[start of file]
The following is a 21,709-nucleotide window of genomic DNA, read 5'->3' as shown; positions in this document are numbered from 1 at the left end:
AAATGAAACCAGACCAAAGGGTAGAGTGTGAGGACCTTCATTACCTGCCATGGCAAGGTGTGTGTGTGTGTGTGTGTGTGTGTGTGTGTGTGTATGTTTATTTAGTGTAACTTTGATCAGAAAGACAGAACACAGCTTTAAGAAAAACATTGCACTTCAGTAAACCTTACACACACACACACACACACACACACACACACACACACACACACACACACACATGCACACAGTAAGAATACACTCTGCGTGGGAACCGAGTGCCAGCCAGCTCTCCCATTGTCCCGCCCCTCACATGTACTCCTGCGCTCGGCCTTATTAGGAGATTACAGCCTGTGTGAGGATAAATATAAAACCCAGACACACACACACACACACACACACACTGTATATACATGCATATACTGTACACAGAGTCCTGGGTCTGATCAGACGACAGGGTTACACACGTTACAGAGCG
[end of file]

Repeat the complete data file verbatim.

The following is a 21,709-nucleotide window of genomic DNA, read 5'->3' as shown; positions in this document are numbered from 1 at the left end:
AAATGAAACCAGACCAAAGGGTAGAGTGTGAGGACCTTCATTACCTGCCATGGCAAGGTGTGTGTGTGTGTGTGTGTGTGTGTGTGTGTGTGTATGTTTATTTAGTGTAACTTTGATCAGAAAGACAGAACACAGCTTTAAGAAAAACATTGCACTTCAGTAAACCTTACACACACACACACACACACACACACACACACACACACACACACACACACACATGCACACAGTAAGAATACACTCTGCGTGGGAACCGAGTGCCAGCCAGCTCTCCCATTGTCCCGCCCCTCACATGTACTCCTGCGCTCGGCCTTATTAGGAGATTACAGCCTGTGTGAGGATAAATATAAAACCCAGACACACACACACACACACACACACACTGTATATACATGCATATACTGTACACAGAGTCCTGGGTCTGATCAGACGACAGGGTTACACACGTTACAGAGCG